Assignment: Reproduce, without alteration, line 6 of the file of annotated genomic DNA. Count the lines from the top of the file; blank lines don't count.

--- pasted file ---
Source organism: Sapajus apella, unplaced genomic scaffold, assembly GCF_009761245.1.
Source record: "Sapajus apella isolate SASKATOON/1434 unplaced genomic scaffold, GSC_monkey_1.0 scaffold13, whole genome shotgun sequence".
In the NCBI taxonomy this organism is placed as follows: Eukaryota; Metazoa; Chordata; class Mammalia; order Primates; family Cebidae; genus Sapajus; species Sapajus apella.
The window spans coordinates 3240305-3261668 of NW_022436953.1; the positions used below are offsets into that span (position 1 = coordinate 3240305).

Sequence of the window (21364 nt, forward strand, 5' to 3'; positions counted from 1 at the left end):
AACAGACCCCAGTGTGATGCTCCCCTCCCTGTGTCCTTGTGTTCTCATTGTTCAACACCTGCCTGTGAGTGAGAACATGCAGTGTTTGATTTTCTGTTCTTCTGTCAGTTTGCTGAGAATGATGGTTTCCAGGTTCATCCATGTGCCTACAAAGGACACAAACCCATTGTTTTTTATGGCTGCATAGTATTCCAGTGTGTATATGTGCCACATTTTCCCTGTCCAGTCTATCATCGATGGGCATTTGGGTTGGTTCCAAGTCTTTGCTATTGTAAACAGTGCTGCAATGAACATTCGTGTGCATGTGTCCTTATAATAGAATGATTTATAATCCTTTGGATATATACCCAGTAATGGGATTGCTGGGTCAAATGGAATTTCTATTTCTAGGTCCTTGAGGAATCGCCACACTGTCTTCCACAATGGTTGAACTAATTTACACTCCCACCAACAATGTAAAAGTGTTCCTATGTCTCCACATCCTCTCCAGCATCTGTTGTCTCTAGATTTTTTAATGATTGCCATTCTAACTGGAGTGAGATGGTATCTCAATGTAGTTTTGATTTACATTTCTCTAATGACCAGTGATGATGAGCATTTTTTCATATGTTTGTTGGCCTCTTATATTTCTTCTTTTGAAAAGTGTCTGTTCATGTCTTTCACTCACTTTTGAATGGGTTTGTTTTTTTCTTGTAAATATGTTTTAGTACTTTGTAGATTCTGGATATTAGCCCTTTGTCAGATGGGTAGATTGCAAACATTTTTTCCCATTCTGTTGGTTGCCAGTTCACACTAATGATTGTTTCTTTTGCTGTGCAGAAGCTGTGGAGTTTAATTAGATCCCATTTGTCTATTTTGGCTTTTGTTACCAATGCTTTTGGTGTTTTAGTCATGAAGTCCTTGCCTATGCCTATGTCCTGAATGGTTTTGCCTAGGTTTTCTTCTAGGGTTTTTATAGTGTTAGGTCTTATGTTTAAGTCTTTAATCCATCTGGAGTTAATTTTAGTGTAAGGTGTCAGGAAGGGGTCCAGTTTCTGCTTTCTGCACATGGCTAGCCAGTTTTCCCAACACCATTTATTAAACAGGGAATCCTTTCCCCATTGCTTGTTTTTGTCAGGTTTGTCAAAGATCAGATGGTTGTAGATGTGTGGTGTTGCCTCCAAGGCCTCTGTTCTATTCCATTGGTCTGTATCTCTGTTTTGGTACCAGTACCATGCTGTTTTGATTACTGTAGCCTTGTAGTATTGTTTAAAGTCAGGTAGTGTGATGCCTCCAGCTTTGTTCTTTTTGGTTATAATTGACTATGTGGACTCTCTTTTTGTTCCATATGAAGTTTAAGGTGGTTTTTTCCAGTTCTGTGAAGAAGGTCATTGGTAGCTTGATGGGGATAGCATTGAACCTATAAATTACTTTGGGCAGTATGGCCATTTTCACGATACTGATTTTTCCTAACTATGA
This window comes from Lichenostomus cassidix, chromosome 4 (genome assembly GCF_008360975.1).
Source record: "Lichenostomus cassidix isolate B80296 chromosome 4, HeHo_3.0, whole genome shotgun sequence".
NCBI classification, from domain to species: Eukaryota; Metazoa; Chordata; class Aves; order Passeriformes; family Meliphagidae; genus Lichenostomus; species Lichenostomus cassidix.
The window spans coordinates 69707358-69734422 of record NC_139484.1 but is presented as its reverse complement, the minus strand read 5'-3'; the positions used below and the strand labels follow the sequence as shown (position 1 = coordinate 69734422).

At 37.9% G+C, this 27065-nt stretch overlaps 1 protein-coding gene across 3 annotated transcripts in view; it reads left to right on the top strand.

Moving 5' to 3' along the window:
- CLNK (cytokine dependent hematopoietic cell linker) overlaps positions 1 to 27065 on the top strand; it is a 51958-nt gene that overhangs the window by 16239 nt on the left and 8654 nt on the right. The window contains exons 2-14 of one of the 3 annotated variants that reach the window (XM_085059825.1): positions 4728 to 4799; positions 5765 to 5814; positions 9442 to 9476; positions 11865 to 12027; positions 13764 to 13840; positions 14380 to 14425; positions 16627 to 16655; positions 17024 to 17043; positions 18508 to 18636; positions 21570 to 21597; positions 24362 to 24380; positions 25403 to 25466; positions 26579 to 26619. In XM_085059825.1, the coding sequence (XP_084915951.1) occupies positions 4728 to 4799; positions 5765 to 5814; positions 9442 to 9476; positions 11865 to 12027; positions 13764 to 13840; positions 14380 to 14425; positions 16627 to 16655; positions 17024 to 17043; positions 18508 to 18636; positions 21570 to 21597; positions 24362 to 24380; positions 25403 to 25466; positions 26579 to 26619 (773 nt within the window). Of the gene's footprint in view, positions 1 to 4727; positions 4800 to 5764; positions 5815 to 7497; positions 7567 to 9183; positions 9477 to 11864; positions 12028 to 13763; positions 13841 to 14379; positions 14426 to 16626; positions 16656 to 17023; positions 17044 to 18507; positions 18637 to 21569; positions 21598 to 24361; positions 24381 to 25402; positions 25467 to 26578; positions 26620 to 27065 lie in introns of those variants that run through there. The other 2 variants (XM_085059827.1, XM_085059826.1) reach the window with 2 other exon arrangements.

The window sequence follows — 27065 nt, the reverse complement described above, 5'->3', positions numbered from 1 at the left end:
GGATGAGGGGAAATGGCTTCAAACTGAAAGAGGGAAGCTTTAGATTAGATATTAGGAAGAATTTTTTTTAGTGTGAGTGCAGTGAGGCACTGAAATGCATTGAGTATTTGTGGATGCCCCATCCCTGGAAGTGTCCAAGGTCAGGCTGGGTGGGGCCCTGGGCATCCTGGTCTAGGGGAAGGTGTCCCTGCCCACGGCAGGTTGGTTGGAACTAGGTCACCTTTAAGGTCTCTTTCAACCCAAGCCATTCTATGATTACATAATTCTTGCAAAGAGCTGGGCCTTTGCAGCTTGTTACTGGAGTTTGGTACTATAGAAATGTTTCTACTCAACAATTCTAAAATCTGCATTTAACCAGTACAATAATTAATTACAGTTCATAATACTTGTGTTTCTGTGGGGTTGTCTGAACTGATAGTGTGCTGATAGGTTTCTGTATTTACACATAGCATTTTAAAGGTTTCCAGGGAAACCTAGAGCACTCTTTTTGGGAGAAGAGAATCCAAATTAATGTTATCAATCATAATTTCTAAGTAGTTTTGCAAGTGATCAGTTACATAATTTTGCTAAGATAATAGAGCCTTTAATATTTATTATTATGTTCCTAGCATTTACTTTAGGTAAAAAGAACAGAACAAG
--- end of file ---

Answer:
AACAGACCCCAGTGTGATGCTCCCCTCCCTGTGTCCTTGTGTTCTCATTGTTCAACACCTGCCTGTGAGTGAGAACATGCAGTGTTTGATTTTCTGTTCTTCTGTCAGTTTGCTGAGAATGATGGTTTCCAGGTTCATCCATGTGCCTACAAAGGACACAAACCCATTGTTTTTTATGGCTGCATAGTATTCCAGTGTGTATATGTGCCACATTTTCCCTGTCCAGTCTATCATCGATGGGCATTTGGGTTGGTTCCAAGTCTTTGCTATTGTAAACAGTGCTGCAATGAACATTCGTGTGCATGTGTCCTTATAATAGAATGATTTATAATCCTTTGGATATATACCCAGTAATGGGATTGCTGGGTCAAATGGAATTTCTATTTCTAGGTCCTTGAGGAATCGCCACACTGTCTTCCACAATGGTTGAACTAATTTACACTCCCACCAACAATGTAAAAGTGTTCCTATGTCTCCACATCCTCTCCAGCATCTGTTGTCTCTAGATTTTTTAATGATTGCCATTCTAACTGGAGTGAGATGGTATCTCAATGTAGTTTTGATTTACATTTCTCTAATGACCAGTGATGATGAGCATTTTTTCATATGTTTGTTGGCCTCTTATATTTCTTCTTTTGAAAAGTGTCTGTTCATGTCTTTCACTCACTTTTGAATGGGTTTGTTTTTTTCTTGTAAATATGTTTTAGTACTTTGTAGATTCTGGATATTAGCCCTTTGTCAGATGGGTAGATTGCAAACATTTTTTCCCATTCTGTTGGTTGCCAGTTCACACTAATGATTGTTTCTTTTGCTGTGCAGAAGCTGTGGAGTTTAATTAGATCCCATTTGTCTATTTTGGCTTTTGTTACCAATGCTTTTGGTGTTTTAGTCATGAAGTCCTTGCCTATGCCTATGTCCTGAATGGTTTTGCCTAGGTTTTCTTCTAGGGTTTTTATAGTGTTAGGTCTTATGTTTAAGTCTTTAATCCATCTGGAGTTAATTTTAGTGTAAGGTGTCAGGAAGGGGTCCAGTTTCTGCTTTCTGCACATGGCTAGCCAGTTTTCCCAACACCATTTATTAAACAGGGAATCCTTTCCCCATTGCTTGTTTTTGTCAGGTTTGTCAAAGATCAGATGGTTGTAGATGTGTGGTGTTGCCTCCAAGGCCTCTGTTCTATTCCATTGGTCTGTATCTCTGTTTTGGTACCAGTACCATGCTGTTTTGATTACTGTAGCCTTGTAGTATTGTTTAAAGTCAGGTAGTGTGATGCCTCCAGCTTTGTTCTTTTTGGTTATAATTGACTATGTGGACTCTCTTTTTGTTCCATATGAAGTTTAAGGTGGTTTTTTCCAGTTCTGTGAAGAAGGTCATTGGTAGCTTGATGGGGATAGCATTGAACCTATAAATTACTTTGGGCAGTATGGCCATTTTCACGATACTGATTTTTCCTAACTATGA